Landlords beware, House in Multiple Occupancy prosecutions are on the rise
As the property market enjoys continued buoyancy and with the UK in the midst of a housing shortage, local authorities are under increased pressure to crack down on illegal rental activity. In order to increase regulatory efficiencies and improve living standards, many councils are now re-examining inspection procedures and legislative guidelines surrounding the need for landlords to gain a house in multiple occupancy (HMO) licence. With HMO prosecutions on the rise, it is imperative that landlords take a proactive approach, following stringent due diligence procedures to avoid any undue liability.
In general, a property is classified as a house in multiple occupation if it is inhabited by three or more tenants, who share toilet, bathroom or kitchen facilities and form more than one household. Traditionally, only properties classed as ‘large HMOs’ required a licence, and in doing so met three criteria - the property being three or more stories high, inhabiting five or more tenants who form more than one household and with these tenants sharing toilet, bathroom or kitchen facilities. However, this is beginning to change.
Councils have devolved powers to assign their own, tougher rules as to when an HMO licence is required and many local authorities now utilise HMO licensing legislation as a tool to improve living conditions in their area; passing down more stringent guidelines. In practice, the application and inspection of properties vying for an HMO license allows local authorities to ensure that landlords are providing tenants with a safe, hygienic living environment. Any properties found to be damp, cold, insecure or possessing inadequate fire precautions will have their applications rejected, significantly limiting the landlord’s commercial earning potential until these issues are remedied.
Such tactics have already been adopted by Luton City Council, which in 2013 introduced an additional licensing scheme requiring all landlords renting out HMOs to gain a licence. In addition, Southwark Council has similarly amended legislation in its borough, specifying that a licence is required for all rented property occupied by three or more people who are not related. These guidelines reflect the changing housing landscape within the UK’s cities; as average property sizes decrease and demand outstrips supply, larger numbers of tenants are increasingly being accommodated in smaller properties.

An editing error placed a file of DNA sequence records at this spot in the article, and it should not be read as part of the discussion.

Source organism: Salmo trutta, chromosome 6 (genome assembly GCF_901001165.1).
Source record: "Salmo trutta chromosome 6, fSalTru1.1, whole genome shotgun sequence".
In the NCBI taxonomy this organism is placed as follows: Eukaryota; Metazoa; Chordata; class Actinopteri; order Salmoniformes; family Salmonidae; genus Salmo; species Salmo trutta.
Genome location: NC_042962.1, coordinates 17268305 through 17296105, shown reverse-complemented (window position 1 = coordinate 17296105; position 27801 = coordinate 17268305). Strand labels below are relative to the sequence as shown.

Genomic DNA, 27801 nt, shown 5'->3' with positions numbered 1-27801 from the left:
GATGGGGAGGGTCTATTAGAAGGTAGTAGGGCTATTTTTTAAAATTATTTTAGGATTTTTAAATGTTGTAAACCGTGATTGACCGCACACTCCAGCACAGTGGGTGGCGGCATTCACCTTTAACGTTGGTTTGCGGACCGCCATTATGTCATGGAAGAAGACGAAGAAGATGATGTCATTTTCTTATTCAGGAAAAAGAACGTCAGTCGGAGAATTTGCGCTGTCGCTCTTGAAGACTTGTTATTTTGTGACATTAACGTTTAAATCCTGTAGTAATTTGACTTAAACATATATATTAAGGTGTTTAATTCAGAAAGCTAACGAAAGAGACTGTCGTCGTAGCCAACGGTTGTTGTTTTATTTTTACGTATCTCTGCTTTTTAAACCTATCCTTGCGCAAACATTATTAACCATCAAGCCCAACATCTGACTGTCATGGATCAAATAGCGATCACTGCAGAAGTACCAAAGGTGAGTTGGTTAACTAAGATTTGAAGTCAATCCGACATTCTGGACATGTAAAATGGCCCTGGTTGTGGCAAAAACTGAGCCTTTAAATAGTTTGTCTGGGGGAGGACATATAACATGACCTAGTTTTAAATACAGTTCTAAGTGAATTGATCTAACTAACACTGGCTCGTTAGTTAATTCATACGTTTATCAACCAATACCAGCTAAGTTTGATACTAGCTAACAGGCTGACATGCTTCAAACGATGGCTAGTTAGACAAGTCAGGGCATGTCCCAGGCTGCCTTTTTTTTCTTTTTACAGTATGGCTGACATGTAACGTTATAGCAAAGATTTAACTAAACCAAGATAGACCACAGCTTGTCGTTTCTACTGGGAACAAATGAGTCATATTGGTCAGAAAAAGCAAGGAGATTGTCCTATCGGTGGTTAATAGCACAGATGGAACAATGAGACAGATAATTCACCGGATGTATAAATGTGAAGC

Council data shows that enforcement activity in Southwark involving multiple occupied properties has increased by almost 300 per cent over the past five years, with the borough experiencing a 500 per cent rise in prosecutions over the same period. This represents a national trend that is set to continue, as housing standards remain a high priority. Accordingly, many local authorities are devoting additional resource to the enforcement of HMO legislation and are doubling their efforts to identify non-compliant parties, through the implementation of more frequent and stringent, on-the-spot checks.
Crucially, it is the responsibility of the landlord to ensure that they adhere to the HMO legislation set out by their local authority. For many property owners, the goalposts are moving, so regularly monitoring for changes to licensing criteria is essential – while a landlord may have been compliant two years ago, this may no longer be the case, and ignorance is not a defence that will stand up in court. This can be especially challenging for property investors who rent out accommodation spanning a wide geographical area, as legislation must be monitored across numerous local authorities. Here it may be wise to seek professional counsel, and schedule in regular checks, say every six months, to ascertain whether any changes have been planned or implemented.
In order to ensure compliance, landlords must also carefully consider the estate agent they deploy to rent out and service their property. Although the estate agent is responsible for much of the day-to-day contact with tenants, it is the landlord themselves that are liable to prosecution if they are found to be in breach of HMO legislation, even inadvertently. A significant proportion of HMO prosecutions are caused when tenants illegally sub-let additional rooms of a property without the landlord’s knowledge, increasing the amount of occupants to rise above the threshold requiring an HMO licence.
As this is an area where landlords are particularly vulnerable, contractual agreements must be put in place to ensure that estate agents actively monitor for illegal sub-letting and that all staff are aware of the number of tenants that are, and should be living in the property. However, while these checks can be made during routine, planned inspections, landlords must ensure that they are not over-zealous and provide tenants with fair and reasonable notice for inspection. Legally, aside from the completion of urgent maintenance and repairs, landlords or agents must notify occupiers of an inspection or visit 24 hours before it takes place, a specified in the Housing Act (1988).
For landlords, adherence with HMO licensing legislation is vital. With the number of successful prosecutions on the rise, individuals found to be operating without the correct licence are subject to a fine of up to £20,000, while tenants can make a claim to receive up to 12 months’ back paid rent. In addition, individuals or companies found guilty of a violation could be prohibited from holding a licence for 5 years, a decision which would have potentially devastating effects and significantly reduce properties’ rental yield. Therefore, it is essential that landlords take matters into their own hands, to monitor for changing legislation and to reduce the likelihood of illegal sub-letting activities by tenants.
If you have any questions please contact Andrew Ford who will be happy to assist.